Boyle Heights is More than Gangs, Gentrification
From the soft strumming of mariachi guitars, to the chatter of hipsters having drinks at a local dive, a certain rhythm flows through the Boyle Heights neighborhood. This rhythm makes Boyle Heights unique, and, according to resident Raul Diaz, also drives gentrification.
According to Diaz, 45, site manager for Homeboy Industries Youth Reentry Services and lifelong resident, the beat of Boyle Heights has been one of community and evolution. In the last 20 years however the decrease in gang activity has changed the way people view the neighborhood Diaz said.
“Ten years ago, gang violence was coming down from its peak,” said Diaz. “So, 10 years ago, you had the downfall of the very active street gangs of the late 90s and early 2000s.”
This allowed the young members of the community who found upward mobility to make changes that would better serve the community’s needs as well as their own.
According to a study by Ellen Shiau from the Pat Brown Institute for Public Affairs at California State University Los Angeles, some areas of Boyle Heights have seen a decrease in gang violence between 2005 and 2012.
Shiau wrote, “From 2005 to 2012, the total gang-related crime rate in Boyle Heights de- clined 54.4 percent to 1.89 crimes per 1,000 people. Although declining, the gang-related crime rate in Boyle Heights each year from 2005 to 2012 was higher than the gang-related crime rate in the City of Los Angeles as a whole.”
Deysi Serrano, 30, owner of Milpa Grille, said that her part in the community started when she took over the restaurant roughly two years ago.
“I was working for the owner and involved in the restaurant and his partner left, so that’s when I was asked come in and I did,” Serrano said.
Since March 2018, Milpa Grille has grown to be more than just a restaurant. The site hosts pop-up shops and allows independent vendors to “take over” and sell products. This, Serrano said, is a way to help the Latinx community and to provide for locals. One such vendor is Café Café, owned by brothers Joel and Juan Carlos Espinoza.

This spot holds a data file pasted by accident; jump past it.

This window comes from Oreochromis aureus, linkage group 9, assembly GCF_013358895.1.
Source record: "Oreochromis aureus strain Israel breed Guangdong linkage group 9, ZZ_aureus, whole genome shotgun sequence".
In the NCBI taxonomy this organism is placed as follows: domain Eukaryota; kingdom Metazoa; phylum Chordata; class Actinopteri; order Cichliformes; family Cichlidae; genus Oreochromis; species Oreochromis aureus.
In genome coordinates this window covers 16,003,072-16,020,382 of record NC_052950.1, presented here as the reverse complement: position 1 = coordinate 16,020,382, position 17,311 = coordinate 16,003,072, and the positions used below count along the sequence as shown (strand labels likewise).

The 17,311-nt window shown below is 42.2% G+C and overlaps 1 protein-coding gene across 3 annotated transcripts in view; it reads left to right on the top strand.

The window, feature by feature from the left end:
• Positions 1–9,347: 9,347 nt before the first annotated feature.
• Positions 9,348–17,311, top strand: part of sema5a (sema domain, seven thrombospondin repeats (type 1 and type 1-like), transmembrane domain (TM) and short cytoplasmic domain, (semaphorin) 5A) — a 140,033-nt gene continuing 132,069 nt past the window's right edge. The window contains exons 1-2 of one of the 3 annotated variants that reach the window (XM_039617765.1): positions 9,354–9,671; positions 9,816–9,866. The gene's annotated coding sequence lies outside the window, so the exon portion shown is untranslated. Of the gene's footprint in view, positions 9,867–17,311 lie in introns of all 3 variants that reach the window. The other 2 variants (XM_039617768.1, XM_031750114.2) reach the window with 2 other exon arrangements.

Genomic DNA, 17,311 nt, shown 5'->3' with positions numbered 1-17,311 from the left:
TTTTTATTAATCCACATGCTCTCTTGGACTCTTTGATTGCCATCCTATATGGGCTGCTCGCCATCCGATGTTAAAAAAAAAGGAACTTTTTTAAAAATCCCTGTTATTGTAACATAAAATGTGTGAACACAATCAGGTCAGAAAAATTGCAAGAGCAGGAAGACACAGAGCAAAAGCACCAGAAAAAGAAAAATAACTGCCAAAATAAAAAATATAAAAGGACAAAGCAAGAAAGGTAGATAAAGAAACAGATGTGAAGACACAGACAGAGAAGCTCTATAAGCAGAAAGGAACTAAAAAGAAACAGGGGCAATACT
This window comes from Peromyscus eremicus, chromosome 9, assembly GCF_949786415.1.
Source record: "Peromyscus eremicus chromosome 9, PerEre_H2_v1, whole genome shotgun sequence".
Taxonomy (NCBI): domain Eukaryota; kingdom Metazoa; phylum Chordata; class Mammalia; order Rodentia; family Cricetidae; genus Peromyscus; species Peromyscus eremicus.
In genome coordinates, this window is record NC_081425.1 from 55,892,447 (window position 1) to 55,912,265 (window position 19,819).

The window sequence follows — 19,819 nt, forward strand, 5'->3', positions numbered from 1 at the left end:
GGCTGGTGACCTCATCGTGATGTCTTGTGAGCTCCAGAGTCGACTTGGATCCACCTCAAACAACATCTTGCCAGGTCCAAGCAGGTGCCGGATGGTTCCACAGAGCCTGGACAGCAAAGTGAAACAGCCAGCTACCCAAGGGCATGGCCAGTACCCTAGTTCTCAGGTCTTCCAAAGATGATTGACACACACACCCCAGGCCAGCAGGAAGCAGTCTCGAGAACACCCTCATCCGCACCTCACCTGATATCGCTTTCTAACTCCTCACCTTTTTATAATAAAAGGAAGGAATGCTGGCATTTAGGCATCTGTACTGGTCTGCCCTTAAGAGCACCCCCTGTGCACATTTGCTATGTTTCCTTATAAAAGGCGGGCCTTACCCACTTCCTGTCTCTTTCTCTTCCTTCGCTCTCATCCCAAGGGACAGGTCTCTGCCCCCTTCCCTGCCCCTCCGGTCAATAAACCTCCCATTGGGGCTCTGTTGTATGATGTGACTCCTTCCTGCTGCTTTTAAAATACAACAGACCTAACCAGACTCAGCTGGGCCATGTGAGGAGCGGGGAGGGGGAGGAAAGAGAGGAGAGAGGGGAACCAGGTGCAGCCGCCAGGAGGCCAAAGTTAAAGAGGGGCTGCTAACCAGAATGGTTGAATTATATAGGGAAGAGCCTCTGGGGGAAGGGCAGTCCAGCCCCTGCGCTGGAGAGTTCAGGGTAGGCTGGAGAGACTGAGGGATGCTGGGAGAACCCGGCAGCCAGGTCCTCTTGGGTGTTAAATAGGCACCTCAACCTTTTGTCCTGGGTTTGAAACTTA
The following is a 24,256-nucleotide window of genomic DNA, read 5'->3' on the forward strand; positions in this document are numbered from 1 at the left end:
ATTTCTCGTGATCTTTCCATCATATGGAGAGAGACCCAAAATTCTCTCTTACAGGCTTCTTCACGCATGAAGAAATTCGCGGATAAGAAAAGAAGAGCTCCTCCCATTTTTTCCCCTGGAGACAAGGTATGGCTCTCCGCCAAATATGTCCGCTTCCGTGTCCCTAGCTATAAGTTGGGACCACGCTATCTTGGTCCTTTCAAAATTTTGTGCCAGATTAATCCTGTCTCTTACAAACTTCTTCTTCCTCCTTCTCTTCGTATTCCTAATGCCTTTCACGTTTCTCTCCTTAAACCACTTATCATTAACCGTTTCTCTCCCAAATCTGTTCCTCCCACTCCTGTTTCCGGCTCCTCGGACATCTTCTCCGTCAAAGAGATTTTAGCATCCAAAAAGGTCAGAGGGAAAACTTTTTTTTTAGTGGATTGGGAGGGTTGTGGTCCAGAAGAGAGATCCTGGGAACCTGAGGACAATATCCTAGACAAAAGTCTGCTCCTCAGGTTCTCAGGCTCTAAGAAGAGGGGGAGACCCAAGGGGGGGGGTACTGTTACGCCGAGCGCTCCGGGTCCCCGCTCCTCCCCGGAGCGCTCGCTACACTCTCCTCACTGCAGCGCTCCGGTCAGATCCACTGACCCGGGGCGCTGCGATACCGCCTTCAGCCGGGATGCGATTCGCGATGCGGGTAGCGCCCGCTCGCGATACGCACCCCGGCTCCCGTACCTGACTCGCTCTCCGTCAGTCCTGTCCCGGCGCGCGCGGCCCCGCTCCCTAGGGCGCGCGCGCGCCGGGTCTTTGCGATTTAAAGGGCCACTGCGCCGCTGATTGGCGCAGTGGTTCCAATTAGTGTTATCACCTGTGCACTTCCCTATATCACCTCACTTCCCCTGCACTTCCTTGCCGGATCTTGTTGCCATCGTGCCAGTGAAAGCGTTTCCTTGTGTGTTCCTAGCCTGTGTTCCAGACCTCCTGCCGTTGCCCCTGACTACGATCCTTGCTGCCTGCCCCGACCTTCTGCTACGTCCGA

The business was born out of the idea that coffee can do more for the growers and the buyers. Café Café uses Cafe Estelar coffee, which the Espinoza brothers said goes above and beyond organic and fair-trade so that farmers can make above a livable wage.
“No one in Boyle Heights wants to spend $7 on a cup of coffee, especially if it’s from a controversial origin,” said Juan Carlos. “We provide coffee for those in the community and in turn allow the farmers and producers in Mexico to earn more than a livable wage.”
Serrano added that the fact that you have, “Chicano hipsters, kids like myself,” that want to improve the community shows the battle against gentrification is not so cut and dry.
“I think that’s empowering and shows that you are doing it and because of the struggles of your parents, honestly I think it’s great,” said Serrano. “They have the history, they know the history, they know where they’re coming from, they are staying true to that with a twist, which is it’s modern it’s what they need, and they see people who want it.”
It is not just homegrown locals driving gentrification. White, middle-class people have moved into the neighborhood to find affordable housing. According to the City of Los Angeles Department of City Planning, in 2017 35.8% of residents in Boyle Heights identified as non-Hispanic white.
“A lot of white people that now live here, but it’s interesting. They live here but yet it’s rare that you see them hanging out at the restaurants,” Diaz said. It is these people who have brought the most change to some of Boyle Heights most notable features.
Mariachi Plaza for example, is historically known as the place where mariachi performers would wait for jobs. The performers would strum or play as people came through to hire them for whatever event they needed. Now that is changing.
“You have a strong presence now of those that want to take a picture of a culture of Boyle Heights. You have the people come in to take pictures of the Mariachis like there’s something, like, I don’t want to be disrespectful and use the wrong word, but like they are animals, or they’re an exhibit at an art gallery,” said Diaz.
“Before it was our culture, it was natural. It was normal to just be, now everyone wants to go film there. Everyone wants to do a video there. Everyone wants to do a Quinceniera. Everyone wants to hang out around the mariachis but are they hiring them?”
Although white money and businesses have been coming to the neighborhood, people of color and Latinx peoples have also brought change to the community.
“I see a lot of Latinos opening business,” said Serrano. “Latinx for Plants, for example, all she does is sell plants. The gentleman next to me is expanding to other locations. I see more Hispanics opening business.”
Serrano has also made an effort to ensure longtime residents have the ability to live and thrive by providing a community fridge.
“We set up the fridge for people to come and take what they need, and that is the key,” Serrano said. “People will come and donate food and then the people in the community and take what they need.”
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